As reported by ESPN last night, Joe Morgan will not be returning to ESPN’s Sunday Night Baseball. Of course, the blogsphere has already blown up with a resounding “good riddance.” Before getting into my own reflections, I point you attention to a great posting by NBC’s Craig Calcaterra that really put things in perspective. Calcattera certainly does not disagree with the criticism of Morgan - particularly the issue of being unprepared for games. He points to two interesting points: (1) Morgan’s performance, while less than stellar, did not overly detract from the game. That is, he did not over-analyze and his commentary could easily be ignored and rejected. (2) Morgan often rejected the importance of the very same statistics that demonstrated he was an excellent player. Check it out.
I certainly agree with Calcattera to a point. While I agree his flawed commentary could often be ignored, it was like getting punched in the stomach when you heard it. I swear, every Sunday Night game I watched, I would feel the need to call someone and yell, “He could not watch one other game this week!?” Occasionally, Morgan would allude to being at the ballpark on Saturday and catching the previous game but even that was far from a sure thing. My major gripe with him was that he would re-state these misconceptions that fans of the game knew to be false. There are few things more insulting than Morgan saying something like, “You know Derek Jeter is always so clutch, I think he gets a hit here.” When you, the fan, who had watched, Jeter go 0 for his last 8 with runners in scoring position over the last week, just want to cover your eyes and ears with your Mariano Duncan “we play today, we win today” shirt. The point is that the watching public wants more from commentators than what they hear from that guy at the water cooler who watches five minutes of SportsCenter while on the elliptical. Morgan had one game to prepare for every week, which gave him the potential to provide his viewers with insightful commentary that, at the very least, was rooted in recent events. This is compounded by the fact that ESPN Sunday Night Baseball is no ordinary telecast. It is the only nation-wide, exclusive telecast each week. That means fans are deprived of their regular hometown announcers who clearly have more experience and knowledge about the day-to-day performance of a team. Morgan need to at least attempt to match that.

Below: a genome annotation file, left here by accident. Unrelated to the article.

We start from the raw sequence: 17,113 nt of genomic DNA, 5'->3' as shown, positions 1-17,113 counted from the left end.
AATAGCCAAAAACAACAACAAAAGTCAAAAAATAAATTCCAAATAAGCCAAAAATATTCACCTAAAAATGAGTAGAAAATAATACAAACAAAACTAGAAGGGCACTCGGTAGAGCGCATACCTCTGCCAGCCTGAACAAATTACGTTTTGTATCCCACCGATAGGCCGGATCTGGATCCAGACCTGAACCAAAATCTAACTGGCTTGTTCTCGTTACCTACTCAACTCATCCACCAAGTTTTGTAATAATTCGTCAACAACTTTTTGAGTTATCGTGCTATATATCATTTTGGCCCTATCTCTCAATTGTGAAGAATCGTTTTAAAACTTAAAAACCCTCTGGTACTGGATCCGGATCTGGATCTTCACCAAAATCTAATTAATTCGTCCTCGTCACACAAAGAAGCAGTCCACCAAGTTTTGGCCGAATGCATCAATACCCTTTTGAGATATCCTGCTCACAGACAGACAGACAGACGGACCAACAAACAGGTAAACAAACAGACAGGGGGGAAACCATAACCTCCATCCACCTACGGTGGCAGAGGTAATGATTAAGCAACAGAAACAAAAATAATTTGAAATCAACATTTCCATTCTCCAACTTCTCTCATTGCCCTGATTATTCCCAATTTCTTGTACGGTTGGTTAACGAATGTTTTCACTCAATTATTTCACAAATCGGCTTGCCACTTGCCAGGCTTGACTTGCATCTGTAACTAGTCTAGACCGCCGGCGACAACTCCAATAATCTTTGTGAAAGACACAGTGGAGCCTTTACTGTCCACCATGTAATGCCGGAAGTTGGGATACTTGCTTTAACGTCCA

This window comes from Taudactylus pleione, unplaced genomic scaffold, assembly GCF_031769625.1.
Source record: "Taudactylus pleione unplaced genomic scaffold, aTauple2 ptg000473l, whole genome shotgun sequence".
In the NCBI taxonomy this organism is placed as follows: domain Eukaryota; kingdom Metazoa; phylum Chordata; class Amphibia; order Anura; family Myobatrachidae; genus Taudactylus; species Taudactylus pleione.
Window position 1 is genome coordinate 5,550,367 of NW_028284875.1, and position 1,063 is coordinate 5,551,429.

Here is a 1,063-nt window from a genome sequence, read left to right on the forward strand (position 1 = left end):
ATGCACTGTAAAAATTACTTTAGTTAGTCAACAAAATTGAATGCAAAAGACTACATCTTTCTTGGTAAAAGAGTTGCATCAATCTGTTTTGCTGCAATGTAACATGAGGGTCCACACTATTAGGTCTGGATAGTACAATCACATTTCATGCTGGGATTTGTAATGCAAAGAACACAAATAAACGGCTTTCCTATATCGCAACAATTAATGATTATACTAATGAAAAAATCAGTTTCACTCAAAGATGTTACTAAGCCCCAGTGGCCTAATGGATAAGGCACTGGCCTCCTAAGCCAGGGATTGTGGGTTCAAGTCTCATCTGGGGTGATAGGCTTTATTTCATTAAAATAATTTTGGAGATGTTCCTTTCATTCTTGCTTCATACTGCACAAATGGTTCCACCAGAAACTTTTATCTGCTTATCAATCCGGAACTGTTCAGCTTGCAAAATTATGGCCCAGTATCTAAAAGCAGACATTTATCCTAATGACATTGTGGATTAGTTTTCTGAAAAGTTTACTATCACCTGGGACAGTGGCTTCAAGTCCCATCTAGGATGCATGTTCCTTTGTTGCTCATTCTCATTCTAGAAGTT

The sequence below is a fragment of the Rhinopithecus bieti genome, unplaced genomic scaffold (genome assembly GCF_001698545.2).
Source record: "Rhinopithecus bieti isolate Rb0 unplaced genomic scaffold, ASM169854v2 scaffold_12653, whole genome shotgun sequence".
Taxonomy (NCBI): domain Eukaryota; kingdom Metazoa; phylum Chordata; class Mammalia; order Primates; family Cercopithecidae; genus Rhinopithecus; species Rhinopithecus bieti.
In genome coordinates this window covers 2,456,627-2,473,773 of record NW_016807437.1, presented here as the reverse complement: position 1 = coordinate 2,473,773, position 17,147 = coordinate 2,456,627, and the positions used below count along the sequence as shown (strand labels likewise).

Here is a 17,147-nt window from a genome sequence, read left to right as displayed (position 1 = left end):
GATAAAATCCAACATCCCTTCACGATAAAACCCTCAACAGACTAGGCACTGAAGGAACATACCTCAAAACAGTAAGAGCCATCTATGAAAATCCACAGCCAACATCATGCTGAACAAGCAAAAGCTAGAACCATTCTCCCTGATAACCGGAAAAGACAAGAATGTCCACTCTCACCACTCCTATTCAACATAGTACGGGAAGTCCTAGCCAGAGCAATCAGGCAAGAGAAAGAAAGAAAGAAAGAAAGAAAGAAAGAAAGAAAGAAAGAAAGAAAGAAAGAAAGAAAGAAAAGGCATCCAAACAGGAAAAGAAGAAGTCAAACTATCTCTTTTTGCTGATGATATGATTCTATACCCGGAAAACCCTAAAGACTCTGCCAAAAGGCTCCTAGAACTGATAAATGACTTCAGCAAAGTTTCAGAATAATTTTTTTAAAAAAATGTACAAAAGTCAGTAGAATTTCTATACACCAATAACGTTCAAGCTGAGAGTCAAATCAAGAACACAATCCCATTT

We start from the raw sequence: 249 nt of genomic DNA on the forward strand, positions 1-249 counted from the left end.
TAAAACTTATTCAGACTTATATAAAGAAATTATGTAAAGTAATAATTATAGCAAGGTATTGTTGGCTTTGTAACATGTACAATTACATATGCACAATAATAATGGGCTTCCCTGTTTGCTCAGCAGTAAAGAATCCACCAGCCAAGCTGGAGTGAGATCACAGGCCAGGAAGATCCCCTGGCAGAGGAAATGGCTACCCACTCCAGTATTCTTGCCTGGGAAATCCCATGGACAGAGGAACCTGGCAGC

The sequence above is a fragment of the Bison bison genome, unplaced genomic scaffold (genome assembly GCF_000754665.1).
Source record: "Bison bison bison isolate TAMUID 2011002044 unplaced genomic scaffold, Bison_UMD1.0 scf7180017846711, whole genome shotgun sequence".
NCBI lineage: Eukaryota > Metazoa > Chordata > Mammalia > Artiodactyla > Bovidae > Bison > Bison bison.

It seems ESPN finally made the right call. Many blogs, especially the late great Fire Joe Morgan, reported that ESPN employees were insulted by Morgan’s lack of preparation for games, but of course, I have no basis beyond these unknown sources to believe that. Still, that fact should not matter. ESPN is a national network that should command the highest quality from their on-the-air personalities. This should be especially true for its primetime, national broadcast of its game of the week.
We are not going to belabor the point here. All the criticisms of Joe Morgan are well-known, and it seems to have taken ESPN a little too long to make the move. But, it has been made. Hopefully, ESPN will continue to use John Miller and Orel Hershiser who I think are well-suited for their national telecast.